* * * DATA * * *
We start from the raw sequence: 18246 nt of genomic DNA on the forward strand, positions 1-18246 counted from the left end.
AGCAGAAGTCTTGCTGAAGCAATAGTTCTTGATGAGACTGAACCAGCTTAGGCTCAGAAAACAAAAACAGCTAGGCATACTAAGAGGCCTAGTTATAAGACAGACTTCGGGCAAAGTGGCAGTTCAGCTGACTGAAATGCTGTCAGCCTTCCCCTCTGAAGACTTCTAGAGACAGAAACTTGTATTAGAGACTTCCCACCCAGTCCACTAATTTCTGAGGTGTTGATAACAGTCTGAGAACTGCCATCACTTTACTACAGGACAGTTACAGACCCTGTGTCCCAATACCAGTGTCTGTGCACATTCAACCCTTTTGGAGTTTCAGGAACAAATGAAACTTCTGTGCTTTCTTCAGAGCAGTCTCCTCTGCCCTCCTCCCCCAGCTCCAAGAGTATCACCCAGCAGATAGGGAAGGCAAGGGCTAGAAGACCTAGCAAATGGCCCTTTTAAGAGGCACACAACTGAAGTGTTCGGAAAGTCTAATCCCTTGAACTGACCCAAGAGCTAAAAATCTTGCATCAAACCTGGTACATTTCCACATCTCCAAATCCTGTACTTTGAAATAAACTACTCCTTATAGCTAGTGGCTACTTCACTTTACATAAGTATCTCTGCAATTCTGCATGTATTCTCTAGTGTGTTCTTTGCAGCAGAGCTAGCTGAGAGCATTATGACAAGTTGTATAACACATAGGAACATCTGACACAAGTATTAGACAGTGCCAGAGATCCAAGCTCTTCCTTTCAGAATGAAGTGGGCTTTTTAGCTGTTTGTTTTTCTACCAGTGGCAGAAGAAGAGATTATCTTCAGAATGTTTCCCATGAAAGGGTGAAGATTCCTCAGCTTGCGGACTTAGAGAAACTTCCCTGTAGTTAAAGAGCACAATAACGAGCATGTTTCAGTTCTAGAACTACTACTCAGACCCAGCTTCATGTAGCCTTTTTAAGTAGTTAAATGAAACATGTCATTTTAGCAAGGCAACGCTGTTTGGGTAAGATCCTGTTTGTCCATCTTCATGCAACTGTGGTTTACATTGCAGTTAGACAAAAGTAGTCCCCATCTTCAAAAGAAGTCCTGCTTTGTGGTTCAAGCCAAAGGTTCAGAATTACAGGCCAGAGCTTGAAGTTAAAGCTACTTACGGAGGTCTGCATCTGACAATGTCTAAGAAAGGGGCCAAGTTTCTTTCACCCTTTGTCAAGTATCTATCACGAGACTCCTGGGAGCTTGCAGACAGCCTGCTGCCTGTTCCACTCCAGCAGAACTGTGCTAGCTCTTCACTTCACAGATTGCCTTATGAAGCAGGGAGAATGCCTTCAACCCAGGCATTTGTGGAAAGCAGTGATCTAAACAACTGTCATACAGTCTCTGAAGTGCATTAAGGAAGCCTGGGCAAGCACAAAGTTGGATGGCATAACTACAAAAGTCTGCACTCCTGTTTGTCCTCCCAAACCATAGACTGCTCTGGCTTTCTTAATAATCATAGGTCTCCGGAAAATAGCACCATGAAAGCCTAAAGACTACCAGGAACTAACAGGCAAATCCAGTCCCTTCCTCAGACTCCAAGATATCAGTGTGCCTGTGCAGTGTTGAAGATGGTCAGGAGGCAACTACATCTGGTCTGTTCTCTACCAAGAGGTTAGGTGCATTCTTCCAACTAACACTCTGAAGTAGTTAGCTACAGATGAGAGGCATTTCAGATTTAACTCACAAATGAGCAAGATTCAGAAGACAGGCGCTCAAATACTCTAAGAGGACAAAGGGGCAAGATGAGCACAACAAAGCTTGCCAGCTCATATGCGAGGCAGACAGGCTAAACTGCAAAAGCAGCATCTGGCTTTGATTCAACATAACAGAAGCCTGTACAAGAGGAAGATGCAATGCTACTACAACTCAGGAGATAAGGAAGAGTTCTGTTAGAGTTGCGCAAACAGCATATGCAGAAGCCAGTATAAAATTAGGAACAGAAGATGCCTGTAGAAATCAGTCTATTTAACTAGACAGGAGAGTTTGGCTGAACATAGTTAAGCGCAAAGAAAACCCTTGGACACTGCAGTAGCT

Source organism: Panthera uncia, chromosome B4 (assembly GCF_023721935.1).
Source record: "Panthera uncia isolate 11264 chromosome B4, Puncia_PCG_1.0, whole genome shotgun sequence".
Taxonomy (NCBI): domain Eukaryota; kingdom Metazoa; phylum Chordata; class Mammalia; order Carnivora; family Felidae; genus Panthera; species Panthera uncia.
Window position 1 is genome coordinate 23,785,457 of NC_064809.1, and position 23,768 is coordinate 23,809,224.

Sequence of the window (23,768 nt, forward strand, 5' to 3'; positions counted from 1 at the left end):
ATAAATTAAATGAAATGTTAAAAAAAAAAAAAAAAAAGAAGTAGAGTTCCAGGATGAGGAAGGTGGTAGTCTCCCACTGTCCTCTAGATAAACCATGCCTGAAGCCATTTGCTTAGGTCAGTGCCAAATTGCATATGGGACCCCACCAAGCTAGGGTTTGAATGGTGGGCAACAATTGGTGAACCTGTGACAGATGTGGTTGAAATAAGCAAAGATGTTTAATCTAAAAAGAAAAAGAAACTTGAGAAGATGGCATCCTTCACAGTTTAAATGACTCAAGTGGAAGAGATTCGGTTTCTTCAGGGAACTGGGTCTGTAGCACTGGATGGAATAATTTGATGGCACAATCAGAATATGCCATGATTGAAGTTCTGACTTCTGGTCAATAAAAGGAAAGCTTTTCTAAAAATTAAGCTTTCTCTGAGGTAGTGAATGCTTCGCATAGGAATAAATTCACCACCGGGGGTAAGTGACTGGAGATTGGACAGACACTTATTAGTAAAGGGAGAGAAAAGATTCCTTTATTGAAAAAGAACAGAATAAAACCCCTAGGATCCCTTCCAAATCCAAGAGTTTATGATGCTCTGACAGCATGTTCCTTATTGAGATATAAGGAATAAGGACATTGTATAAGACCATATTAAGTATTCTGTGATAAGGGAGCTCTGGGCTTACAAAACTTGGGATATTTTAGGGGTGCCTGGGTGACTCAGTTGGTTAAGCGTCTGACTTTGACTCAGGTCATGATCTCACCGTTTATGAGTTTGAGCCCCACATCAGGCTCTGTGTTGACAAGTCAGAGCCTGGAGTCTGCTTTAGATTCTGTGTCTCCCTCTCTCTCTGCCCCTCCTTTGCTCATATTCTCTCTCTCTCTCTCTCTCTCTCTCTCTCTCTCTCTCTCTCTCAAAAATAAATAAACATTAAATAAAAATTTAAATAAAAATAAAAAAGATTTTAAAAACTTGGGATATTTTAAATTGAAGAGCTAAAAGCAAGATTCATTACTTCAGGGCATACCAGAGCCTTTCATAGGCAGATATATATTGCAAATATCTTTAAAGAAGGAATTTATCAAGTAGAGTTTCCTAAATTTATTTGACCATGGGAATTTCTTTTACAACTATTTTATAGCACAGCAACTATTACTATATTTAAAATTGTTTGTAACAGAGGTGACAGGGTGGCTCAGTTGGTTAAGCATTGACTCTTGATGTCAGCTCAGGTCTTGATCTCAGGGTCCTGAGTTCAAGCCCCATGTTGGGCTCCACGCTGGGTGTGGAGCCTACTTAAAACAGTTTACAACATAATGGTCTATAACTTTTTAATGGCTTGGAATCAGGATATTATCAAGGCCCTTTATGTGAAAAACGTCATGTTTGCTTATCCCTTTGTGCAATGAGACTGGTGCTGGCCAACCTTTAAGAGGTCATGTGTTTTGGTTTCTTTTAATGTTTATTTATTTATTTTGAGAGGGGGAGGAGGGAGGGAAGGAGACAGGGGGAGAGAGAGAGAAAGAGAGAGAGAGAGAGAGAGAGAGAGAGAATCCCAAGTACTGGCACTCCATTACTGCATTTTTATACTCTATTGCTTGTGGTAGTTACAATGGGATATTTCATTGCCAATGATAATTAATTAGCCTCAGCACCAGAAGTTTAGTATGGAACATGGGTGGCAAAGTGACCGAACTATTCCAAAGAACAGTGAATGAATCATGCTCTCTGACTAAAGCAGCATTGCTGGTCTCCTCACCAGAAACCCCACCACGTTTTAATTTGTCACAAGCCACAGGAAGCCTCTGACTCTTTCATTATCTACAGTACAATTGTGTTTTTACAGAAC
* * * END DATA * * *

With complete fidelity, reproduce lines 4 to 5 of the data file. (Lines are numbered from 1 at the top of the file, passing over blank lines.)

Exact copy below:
Source record: "Panthera uncia isolate 11264 chromosome B4, Puncia_PCG_1.0, whole genome shotgun sequence".
Taxonomy (NCBI): domain Eukaryota; kingdom Metazoa; phylum Chordata; class Mammalia; order Carnivora; family Felidae; genus Panthera; species Panthera uncia.